• AK - Alaska Division of Banking & Securities Commission, 150 Third Street, Suite 217 Juneau, AK 99801
  • AL - AL State Banking Dept., Center for Commerce Suite 680 401 Adams Avenue,Montgomery, Alabama 36130-1201
  • AR
  • AZ - Department of Financial Institutions, 2910 N. 44th Street, Suite 310, Phoenix, AZ 85018 [1]
  • CA - Department of Corporations, 320 West 4th Street, Suite 750 LOS ANGELES, CA 90013-1105
  • CO - Department of Regulatory Agencies, Division of Banking, 1560 Broadway, Suite 975, Denver, CO 80202
  • CT - Connecticut Department of Banking, Consumer Credit Division 260 Constitution Plaza Hartford, CT 06103-1800
  • DC - Office of Banking & Financial Institutions 717 14th Street, Suite 1100, Washington, D.C. 20005
  • DE - Office of State Banking Commissioner 555 E. Lockerman St, Suite 210 DOVER, DE 19901
  • FL
  • GA - Georgia Department of Banking and Finance 2990 Brandywine Road, Suite 200, Atlanta, GA 30341-5565
  • HI
  • IA - Iowa Division of Banking
  • ID - Department of Finance
  • IL - Department of Financial and Professional Regulation
  • IN - Department of Financial Institutions
  • KS - Office of the State Bank Commissioner
  • KY - Department of Financial Institutions, 1025 Capitol Center, Dr., Suite 200, Frankfort, KY 40601, 502-573-3390, Toll free: 1-800-223-2579,Fax: 502-573-8787, http://www.dfi.state.ky.us
  • LA - Office of Financial Institutions
  • MA - Massachusetts Division of Banks
  • MD
  • ME
  • MN
  • MI
  • MO
  • MS
  • MT
  • NC
  • NE - Nebraska Department of Banking & Finance Commerce Court 1230 'O' Street, Suite 400 Lincoln, NE 68508-1402
  • ND - Dept of Banking, State Capitol, 600 E. Boulevard, Bismaarck, ND 58505-0080,
  • NJ - Department of Banking and Insurance Division of Banking Office of Consumer Finance, 20 West State Street P.O. Box 040, Trenton, NJ 08625-0325
  • NM - REGULATION & LICENSING DEPT.FINANCIAL INSTITUTIONS DIVISION, Financial Institutions Division, 2550 Cerrillos Road, 3rd Floor, Santa Fe, NM 87505
  • NV - LAS VEGAS OFFICE, Mortgage Lending Division, 3075 E. Flamingo #104A, Las Vegas, Nevada 89121
  • NV - Carson City Office, Mortgage Lending Division, 400 W King Street, Suite 406,Carson City, Nevada 89703
  • NY - [List of New York Commercial Banks, Thrifts, Savings & Loans both State and Federally Chartered Institutions/ http://www.lendny.com] NYS Banking Department, 2 Rector Street-21st Floor, New York, NY 10006
  • OH - Dept of Commerce, DIVISION OF Financial Institutions,77 S HIGH STREET, 21st FLOOR, COLUMBUS, OH 43266-0121
  • OK - DEPT. OF CONSUMER CREDIT, 4545 LINCOLN BLVD., SUITE 104, OKLAHOMA CITY, OK 73105
  • OR - [Department of Consumer And Busines Services (DCBS)/ http://www.cbs.state.or.us/external/dfcs/]
  • PA - Bureau of Licensing and Consumer Compliance, DEPARTMENT OF BANKING, 333 MARKET ST., 16TH FL., HARRISBURG, PA 17101-2290
  • RI
  • SC
  • SD - DIVISION OF BANKING STATE CAPITOL, 500 EAST CAPITOL AVENUE, PIERRE, SD 57501-5070
  • TN - STATE OF TENNESSEE[DEPT. OF FINANCIAL INSTITUTIONS/ http://www.state.tn.us/financialinst/]502 JOHN SEVIER BUILDING 500 CHARLOTTE AVENUE, NASHVILLE, TN 37219
  • TX - [Texas Savings and Loan Department/ http://www.tsld.state.tx.us/], 2601 North Lamar, Suite 201, Austin, Texas 78705 & [TEXAS CONSUMER CREDIT COMMISSION/ http://www.occc.state.tx.us/], 2601 N. LAMAR, AUSTIN, TX 78705-4207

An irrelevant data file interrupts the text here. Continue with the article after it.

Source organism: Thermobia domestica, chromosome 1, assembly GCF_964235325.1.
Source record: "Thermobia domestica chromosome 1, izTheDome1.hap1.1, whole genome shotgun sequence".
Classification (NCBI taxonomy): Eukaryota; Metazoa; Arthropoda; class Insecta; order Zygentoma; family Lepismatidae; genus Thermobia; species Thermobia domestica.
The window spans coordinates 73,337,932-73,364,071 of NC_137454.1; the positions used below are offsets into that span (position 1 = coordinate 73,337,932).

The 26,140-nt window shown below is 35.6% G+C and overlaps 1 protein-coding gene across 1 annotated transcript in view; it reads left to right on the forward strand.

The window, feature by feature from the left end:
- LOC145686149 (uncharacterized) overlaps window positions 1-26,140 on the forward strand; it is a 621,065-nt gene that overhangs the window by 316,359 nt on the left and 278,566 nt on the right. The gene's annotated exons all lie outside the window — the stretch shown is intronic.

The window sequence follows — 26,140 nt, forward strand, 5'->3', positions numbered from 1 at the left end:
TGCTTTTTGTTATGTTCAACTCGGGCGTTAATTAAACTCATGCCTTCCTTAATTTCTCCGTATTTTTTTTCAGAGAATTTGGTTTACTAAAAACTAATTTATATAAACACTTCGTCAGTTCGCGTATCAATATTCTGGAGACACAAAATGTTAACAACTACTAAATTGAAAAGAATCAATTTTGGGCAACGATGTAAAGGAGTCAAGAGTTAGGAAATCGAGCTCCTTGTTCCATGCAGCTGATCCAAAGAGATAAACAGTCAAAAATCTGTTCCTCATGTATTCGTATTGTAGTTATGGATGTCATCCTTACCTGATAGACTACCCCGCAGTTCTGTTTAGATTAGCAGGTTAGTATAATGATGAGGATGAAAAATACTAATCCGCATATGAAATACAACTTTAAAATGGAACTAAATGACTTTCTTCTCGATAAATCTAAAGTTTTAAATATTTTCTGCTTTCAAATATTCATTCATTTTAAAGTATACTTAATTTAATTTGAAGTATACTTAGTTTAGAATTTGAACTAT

• UT - [Utah Division of Real Estate/ http://www.commerce.utah.gov/dre/mortlicensing.html], Heber Wells Building, 2nd Floor East, 160 East 300 South, Salt Lake City, Utah 84111 or STATE OF UTAH DEPT. OF FINANCIAL INSTITUTIONS P.O. BOX 89, , 324 SOUTH STATE, , SUITE 201 , SALT LAKE CITY, UT 84110-0089
  • VA - Applications/Licensing, STATE OF VIRGINIA, BUREAU OF FINANCIAL INSTITUTIONS Tyler Bldg, 8th Floor,1300 E. Main Street,Richmond, VA 23219, PO BOX 640, RICHMOND, VA 23218-0640
  • VT - [Department of Banking/ http://www.bishca.state.vt.us/], Insurance,

Securities & Health Care Administration, 89 Main Street Drawer 20, Montpelier, Vermont 05620-3101

  • WA - Dept of Financial Institutions, Division of Consumer Services and Administration 210 11th Street SW Room 300, Olympia, WA 98504
  • WI - Dept. of Financial Institutions, 345 W. Washington Avenue, 4th Floor, P.O. Box 7876, Madison, WI 53707-7876
  • WV - TRACY HUDSON/MARLA GARDNER DIVISION OF BANKING1900 Kanawha Boulevard, East Building #3, Room 311 Charleston, WV 25305-0240
  • WY - HERSCHLER BUILDING-3RD FLOOR 122 WEST 25TH STREET CHEYENNE, WY 82002

See also

“Banker” redirects here. ... Bank regulations are a form of government regulation which subject banks to certain requirements, restrictions and guidelines, aiming to uphold the soundness and integrity of the financial system. ... In financial economics, a financial institution acts as an agent that provides financial services for its clients. ...

Further reading

In this volume, Murray Rothbard has provided a comprehensive history of money and banking in the United States, from colonial times to World War II, the first to explicitly use the interpretive framework of the Austrian monetary theory. ... Murray Newton Rothbard Murray Newton Rothbard (March 2, 1926 - January 7, 1995) was an American economist and political theorist belonging to the Austrian School of Economics who helped define modern libertarianism and anarcho-capitalism. ...

Notes

  1. ^ http://www.ffiec.gov/nicpubweb/nicweb/Top50Form.aspx Federal Financial Institutions Examination Council, National Information Center
  2. ^ http://biz.yahoo.com/bw/061027/20061027005492.html?.v=1 Official Press Release
  3. ^ http://www2.fdic.gov/sod/sodSumReport.asp?barItem=3&sInfoAsOf=2005 fdic.gov, Analysts, Summary of Deposits, Summary Tables, Top 50 Bank Holdings Companies by Deposits
  4. ^ http://www2.fdic.gov/sod/sodSumReport.asp?barItem=3&sInfoAsOf=2005 fdic.gov, Analysts, Summary of Deposits, Summary Tables, Top 50 Commercial Banks and Savings Institutions by Total Domestic Deposits